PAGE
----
Former small-town superintendent Marc Thielman, who fought against mask-wearing rules during the pandemic, won the Republican governor’s straw poll of a few hundred conservative Republican Party loyalists in Welches on Saturday night, beating many of the more well-funded fronts in the race. -runners.
Thielman, who served as superintendent of the Alsea School District for more than a decade, received 53% of the vote in the first round of ranking voting at the traditional Dorchester Conference of Oregon Republicans. He beat Sandy Mayor Stan Pulliam who got 17%, political consultant Bridget Barton who got 13% and former House Minority Leader Christine Drazan with 9% of the vote. Bud Pierce, a Salem oncologist who was the Republican nominee in 2016 and is leading in some polls, received less than 1%.
Only 223 votes were cast in Saturday’s poll, which historically has not been an accurate predictor of who will win the Republican primary, but is an indicator of which candidates some conservative party leaders favor.
While 19 Republicans filed for Oregon governor, only nine were on the ballot for Saturday’s straw ballot. Ranking voting meant that the candidates with the fewest votes were eliminated round by round. In the final round, Thielman got 61% of the vote, beating Barton, who got 25%.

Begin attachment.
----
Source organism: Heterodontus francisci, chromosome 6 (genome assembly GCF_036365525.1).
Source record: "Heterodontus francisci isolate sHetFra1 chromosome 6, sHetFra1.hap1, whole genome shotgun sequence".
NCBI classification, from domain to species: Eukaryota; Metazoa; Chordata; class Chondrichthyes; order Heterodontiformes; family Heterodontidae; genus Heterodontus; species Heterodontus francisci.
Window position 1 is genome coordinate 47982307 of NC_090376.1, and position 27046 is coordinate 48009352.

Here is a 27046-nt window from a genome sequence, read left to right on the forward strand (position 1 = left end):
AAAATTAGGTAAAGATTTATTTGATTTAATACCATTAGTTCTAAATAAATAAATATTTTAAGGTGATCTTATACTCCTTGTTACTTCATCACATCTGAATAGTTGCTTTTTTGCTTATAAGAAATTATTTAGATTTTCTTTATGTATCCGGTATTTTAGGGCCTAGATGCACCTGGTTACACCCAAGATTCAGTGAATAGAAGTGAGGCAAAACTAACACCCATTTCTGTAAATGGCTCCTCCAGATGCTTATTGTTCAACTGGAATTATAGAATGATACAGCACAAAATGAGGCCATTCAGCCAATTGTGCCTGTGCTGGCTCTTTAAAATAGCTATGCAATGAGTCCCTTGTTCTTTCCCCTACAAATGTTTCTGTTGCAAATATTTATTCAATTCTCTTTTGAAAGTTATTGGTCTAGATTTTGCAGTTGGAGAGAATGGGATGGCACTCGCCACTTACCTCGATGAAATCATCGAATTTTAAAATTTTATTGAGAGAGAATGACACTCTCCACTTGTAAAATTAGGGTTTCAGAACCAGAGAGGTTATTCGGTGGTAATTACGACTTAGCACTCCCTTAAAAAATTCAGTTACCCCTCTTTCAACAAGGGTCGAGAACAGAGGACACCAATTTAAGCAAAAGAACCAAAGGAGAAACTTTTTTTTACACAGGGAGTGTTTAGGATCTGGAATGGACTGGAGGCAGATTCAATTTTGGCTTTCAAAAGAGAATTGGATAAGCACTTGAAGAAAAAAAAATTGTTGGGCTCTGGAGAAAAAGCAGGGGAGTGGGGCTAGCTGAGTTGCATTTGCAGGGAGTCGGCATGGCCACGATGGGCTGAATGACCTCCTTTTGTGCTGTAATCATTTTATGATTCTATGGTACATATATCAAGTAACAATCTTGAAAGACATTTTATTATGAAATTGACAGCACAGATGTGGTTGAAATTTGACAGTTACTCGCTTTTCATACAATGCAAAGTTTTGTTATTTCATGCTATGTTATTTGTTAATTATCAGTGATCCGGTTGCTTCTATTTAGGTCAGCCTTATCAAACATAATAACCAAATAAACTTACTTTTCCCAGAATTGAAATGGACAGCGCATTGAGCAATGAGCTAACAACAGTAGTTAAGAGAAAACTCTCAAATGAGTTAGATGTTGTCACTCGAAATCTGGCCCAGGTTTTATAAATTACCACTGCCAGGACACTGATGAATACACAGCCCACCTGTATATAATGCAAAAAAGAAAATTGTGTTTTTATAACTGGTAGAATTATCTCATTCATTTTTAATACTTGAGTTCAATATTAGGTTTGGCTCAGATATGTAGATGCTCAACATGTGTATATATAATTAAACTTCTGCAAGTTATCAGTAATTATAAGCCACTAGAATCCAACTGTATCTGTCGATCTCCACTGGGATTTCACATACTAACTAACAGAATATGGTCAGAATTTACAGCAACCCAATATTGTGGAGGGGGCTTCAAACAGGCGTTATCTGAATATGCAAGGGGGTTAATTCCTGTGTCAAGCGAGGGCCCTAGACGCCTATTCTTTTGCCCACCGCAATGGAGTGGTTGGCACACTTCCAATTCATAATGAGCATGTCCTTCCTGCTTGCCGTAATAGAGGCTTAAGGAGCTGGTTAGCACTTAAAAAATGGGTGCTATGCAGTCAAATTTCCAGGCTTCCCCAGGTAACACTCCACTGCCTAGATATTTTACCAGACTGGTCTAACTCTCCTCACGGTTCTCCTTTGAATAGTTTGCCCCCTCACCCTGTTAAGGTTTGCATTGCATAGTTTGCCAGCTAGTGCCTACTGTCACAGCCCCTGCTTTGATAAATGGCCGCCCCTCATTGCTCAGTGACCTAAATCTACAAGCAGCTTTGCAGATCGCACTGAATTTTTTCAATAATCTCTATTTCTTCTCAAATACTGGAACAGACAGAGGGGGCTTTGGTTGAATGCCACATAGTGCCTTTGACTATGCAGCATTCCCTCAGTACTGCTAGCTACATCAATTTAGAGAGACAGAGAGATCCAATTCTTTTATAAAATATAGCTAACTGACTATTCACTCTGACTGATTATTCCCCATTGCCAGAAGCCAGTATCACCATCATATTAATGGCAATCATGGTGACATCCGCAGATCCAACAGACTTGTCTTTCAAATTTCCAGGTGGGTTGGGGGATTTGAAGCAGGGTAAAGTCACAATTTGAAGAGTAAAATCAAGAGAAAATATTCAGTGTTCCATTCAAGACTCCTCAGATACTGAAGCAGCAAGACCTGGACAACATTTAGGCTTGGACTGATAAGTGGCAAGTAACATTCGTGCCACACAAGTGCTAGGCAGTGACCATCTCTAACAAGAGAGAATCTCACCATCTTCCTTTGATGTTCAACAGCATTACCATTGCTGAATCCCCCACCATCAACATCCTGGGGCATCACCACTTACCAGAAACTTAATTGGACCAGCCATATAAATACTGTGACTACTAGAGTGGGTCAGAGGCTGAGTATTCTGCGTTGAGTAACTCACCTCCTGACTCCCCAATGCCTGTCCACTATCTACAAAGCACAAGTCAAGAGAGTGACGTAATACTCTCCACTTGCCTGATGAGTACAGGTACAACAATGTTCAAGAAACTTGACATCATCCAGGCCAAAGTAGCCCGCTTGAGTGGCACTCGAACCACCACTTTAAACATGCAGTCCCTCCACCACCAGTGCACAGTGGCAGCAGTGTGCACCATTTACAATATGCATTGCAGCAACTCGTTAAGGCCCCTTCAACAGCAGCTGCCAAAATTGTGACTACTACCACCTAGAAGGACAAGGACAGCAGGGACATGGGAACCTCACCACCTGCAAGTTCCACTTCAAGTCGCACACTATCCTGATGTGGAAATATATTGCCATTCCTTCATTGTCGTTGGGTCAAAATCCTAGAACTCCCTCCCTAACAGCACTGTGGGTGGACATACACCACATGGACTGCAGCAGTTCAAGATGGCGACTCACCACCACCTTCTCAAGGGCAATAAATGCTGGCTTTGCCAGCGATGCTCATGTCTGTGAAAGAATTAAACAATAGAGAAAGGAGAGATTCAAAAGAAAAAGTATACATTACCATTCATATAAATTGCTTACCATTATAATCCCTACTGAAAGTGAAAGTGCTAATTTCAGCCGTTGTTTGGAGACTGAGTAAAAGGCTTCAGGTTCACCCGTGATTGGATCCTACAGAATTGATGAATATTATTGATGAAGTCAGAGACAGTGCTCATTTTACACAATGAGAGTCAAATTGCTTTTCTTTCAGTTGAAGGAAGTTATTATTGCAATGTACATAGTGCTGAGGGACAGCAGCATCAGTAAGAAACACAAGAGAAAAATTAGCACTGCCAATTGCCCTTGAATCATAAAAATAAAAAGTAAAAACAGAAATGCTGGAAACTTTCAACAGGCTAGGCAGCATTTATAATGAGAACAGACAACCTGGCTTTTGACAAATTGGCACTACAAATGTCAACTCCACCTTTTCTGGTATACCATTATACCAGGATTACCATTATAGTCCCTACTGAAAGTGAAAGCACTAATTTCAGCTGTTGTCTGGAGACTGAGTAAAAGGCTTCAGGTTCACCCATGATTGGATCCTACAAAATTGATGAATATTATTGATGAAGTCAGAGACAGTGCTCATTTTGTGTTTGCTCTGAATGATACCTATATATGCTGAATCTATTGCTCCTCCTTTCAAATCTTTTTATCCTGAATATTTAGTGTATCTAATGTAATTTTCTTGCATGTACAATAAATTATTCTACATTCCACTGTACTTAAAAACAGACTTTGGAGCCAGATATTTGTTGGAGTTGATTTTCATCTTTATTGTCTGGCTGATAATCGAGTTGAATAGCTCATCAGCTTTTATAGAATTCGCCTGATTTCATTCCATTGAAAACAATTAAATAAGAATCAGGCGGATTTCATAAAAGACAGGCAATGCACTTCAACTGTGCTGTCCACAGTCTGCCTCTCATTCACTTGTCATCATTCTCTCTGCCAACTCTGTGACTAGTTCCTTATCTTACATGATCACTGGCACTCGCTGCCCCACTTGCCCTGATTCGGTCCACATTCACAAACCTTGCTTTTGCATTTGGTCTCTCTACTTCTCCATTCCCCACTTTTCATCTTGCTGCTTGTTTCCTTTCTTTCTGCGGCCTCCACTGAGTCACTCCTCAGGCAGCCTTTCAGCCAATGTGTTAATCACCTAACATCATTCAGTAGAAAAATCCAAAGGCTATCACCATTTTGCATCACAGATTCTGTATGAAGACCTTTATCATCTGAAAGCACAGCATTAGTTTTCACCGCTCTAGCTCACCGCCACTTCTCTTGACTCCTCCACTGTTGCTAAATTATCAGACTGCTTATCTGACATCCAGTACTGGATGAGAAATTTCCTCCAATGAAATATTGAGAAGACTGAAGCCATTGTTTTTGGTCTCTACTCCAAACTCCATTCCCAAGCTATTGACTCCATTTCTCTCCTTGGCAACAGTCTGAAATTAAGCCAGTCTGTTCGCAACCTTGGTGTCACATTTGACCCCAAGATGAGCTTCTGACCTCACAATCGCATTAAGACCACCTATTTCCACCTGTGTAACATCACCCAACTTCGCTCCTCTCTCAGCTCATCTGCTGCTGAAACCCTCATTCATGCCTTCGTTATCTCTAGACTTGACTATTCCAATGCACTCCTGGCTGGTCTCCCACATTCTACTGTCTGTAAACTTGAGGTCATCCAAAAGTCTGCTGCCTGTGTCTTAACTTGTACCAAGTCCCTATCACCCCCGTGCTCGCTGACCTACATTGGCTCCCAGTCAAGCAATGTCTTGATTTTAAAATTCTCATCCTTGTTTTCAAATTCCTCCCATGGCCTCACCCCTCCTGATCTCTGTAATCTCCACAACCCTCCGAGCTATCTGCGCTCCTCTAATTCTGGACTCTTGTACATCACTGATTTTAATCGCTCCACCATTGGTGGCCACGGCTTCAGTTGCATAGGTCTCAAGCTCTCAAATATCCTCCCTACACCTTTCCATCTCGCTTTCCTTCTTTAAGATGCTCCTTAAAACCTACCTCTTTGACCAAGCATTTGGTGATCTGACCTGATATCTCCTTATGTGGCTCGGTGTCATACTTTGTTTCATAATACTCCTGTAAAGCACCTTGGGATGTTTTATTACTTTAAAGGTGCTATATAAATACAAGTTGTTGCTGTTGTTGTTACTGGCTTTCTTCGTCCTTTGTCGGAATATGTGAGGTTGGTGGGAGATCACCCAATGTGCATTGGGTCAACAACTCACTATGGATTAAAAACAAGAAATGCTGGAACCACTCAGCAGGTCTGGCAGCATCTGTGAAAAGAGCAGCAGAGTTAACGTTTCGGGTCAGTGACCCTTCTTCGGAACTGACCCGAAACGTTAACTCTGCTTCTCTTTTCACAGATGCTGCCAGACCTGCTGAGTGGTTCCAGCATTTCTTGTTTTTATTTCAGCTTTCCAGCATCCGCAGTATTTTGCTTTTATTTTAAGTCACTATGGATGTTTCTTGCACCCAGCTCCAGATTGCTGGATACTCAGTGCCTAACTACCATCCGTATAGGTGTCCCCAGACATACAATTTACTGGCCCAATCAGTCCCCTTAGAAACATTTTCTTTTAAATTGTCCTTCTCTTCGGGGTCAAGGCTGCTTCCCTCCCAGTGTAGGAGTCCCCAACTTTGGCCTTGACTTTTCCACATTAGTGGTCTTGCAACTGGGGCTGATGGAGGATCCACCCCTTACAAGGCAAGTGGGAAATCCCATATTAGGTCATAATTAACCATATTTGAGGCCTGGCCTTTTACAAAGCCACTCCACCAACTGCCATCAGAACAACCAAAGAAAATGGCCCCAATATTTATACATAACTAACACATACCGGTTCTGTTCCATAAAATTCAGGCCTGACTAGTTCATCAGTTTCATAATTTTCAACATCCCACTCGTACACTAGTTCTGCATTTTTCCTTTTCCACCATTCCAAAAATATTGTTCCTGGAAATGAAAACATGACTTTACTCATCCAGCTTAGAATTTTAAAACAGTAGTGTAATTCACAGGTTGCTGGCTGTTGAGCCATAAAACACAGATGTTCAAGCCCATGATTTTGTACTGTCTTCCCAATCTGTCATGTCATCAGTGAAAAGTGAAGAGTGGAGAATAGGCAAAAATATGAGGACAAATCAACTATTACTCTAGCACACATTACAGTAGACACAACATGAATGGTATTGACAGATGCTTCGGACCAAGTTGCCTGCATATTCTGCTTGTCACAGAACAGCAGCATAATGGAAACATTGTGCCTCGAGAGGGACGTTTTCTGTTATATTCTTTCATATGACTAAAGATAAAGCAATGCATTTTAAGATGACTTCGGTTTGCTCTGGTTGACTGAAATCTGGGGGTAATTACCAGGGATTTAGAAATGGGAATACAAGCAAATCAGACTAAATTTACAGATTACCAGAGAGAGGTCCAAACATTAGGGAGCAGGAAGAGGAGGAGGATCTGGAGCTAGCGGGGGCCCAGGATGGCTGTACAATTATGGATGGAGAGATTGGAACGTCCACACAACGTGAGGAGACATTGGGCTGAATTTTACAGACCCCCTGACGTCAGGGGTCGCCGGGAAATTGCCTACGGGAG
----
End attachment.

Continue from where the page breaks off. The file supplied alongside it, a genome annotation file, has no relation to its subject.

The Dorchester Conference, launched in 1965, has in recent years drawn conservatives and party loyalists from across the state for a weekend of speeches, festivities and candidate debates.
Thielman, a conservative Republican, has raised about $251,000 so far, which includes a $20,000 loan he made to his campaign, campaign finance records show. This has nothing to do with the $2.14 million raised by Drazan, the nearly $1.3 million raised by former lawmaker and business consultant Bob Tiernan, and the nearly $1 million that Pierce donated to his own campaign, which raised nearly $1.6 million in total.
Thielman made waves in January when the Alsea School Board voted on his request to make masks optional in classrooms, going against COVID-19 protocols set by the Oregon Health Authority.
In February, Thielman resigned as superintendent, saying he wanted to devote his full attention to running for governor. His resignation came a week after three formal complaints were filed against him, alleging a hostile work environment, illegal firing practices and disregard for views that were not his own.